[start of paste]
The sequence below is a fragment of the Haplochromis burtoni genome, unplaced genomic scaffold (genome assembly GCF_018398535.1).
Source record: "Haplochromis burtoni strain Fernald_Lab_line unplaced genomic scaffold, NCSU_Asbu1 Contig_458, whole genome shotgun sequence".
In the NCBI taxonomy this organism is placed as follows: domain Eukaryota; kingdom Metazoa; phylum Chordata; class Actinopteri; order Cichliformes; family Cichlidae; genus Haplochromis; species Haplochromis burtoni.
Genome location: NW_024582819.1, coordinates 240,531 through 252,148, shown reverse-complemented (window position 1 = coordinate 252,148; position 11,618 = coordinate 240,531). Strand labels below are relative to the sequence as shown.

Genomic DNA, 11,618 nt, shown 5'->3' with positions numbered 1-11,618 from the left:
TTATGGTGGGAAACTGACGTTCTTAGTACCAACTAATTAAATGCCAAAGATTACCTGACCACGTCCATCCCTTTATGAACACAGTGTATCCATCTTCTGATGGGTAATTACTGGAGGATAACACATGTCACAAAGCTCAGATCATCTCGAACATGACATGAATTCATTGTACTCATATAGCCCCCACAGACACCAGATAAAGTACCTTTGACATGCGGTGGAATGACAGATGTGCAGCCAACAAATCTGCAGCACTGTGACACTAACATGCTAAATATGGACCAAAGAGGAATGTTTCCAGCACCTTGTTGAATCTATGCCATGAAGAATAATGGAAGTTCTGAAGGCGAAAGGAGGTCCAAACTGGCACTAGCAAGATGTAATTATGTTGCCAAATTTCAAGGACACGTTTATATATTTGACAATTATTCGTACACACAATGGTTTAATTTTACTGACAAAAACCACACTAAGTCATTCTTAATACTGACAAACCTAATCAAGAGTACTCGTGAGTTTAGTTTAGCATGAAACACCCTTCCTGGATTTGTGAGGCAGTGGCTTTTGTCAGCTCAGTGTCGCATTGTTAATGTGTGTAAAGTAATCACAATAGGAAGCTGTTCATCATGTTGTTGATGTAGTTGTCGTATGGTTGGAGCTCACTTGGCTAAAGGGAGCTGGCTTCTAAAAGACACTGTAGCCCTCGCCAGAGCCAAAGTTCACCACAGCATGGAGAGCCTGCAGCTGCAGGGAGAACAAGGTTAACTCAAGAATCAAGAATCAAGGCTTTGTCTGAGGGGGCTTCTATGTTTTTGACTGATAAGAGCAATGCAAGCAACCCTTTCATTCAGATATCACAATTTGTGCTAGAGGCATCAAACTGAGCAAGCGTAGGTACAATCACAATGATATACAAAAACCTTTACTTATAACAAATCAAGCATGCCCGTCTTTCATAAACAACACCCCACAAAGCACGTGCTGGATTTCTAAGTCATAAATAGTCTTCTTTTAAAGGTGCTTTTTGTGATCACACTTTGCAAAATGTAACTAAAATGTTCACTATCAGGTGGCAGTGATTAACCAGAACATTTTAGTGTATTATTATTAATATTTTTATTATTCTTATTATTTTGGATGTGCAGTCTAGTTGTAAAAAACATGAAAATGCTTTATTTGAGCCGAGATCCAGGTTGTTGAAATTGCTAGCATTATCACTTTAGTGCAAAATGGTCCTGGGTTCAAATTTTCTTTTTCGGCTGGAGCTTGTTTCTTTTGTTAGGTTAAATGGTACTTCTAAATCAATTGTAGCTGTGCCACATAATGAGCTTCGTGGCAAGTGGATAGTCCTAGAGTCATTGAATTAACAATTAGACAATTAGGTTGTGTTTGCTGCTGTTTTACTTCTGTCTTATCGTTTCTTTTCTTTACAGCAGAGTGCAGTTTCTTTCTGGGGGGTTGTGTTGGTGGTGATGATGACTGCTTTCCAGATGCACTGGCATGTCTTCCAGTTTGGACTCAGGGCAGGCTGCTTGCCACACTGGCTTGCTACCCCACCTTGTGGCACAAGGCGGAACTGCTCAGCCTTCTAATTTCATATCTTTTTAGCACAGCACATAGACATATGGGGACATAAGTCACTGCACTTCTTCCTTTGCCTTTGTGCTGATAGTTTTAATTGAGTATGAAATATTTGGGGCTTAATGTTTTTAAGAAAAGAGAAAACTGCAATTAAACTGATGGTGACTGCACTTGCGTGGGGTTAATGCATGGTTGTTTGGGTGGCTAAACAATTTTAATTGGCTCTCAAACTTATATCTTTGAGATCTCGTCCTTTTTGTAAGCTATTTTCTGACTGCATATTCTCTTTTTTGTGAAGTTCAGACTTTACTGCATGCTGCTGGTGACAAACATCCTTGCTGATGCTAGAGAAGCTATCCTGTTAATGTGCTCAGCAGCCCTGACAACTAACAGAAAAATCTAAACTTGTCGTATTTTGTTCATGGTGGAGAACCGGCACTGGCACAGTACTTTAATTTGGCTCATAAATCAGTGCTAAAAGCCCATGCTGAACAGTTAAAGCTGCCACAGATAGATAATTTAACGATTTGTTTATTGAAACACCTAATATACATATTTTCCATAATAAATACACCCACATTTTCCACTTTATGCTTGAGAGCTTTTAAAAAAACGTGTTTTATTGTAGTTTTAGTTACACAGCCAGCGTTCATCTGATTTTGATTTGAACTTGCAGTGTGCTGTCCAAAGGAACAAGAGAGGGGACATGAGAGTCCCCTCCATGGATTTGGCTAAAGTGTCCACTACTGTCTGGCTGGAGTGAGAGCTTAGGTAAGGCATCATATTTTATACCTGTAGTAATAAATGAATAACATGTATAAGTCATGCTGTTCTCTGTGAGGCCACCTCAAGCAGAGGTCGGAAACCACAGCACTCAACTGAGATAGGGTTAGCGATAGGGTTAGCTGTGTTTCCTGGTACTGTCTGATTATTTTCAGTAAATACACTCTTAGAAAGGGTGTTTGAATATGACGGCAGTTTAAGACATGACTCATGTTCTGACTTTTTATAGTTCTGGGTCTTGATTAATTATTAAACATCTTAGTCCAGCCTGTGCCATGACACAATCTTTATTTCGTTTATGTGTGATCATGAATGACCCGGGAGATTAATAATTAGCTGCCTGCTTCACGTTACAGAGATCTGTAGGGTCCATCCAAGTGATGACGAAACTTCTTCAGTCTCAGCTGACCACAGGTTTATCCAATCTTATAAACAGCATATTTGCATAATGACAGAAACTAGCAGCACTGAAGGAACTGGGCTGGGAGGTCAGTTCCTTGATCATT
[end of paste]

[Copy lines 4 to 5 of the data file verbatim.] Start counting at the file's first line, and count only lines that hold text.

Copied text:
Genome location: NW_024582819.1, coordinates 240,531 through 252,148, shown reverse-complemented (window position 1 = coordinate 252,148; position 11,618 = coordinate 240,531). Strand labels below are relative to the sequence as shown.

Genomic DNA, 11,618 nt, shown 5'->3' with positions numbered 1-11,618 from the left: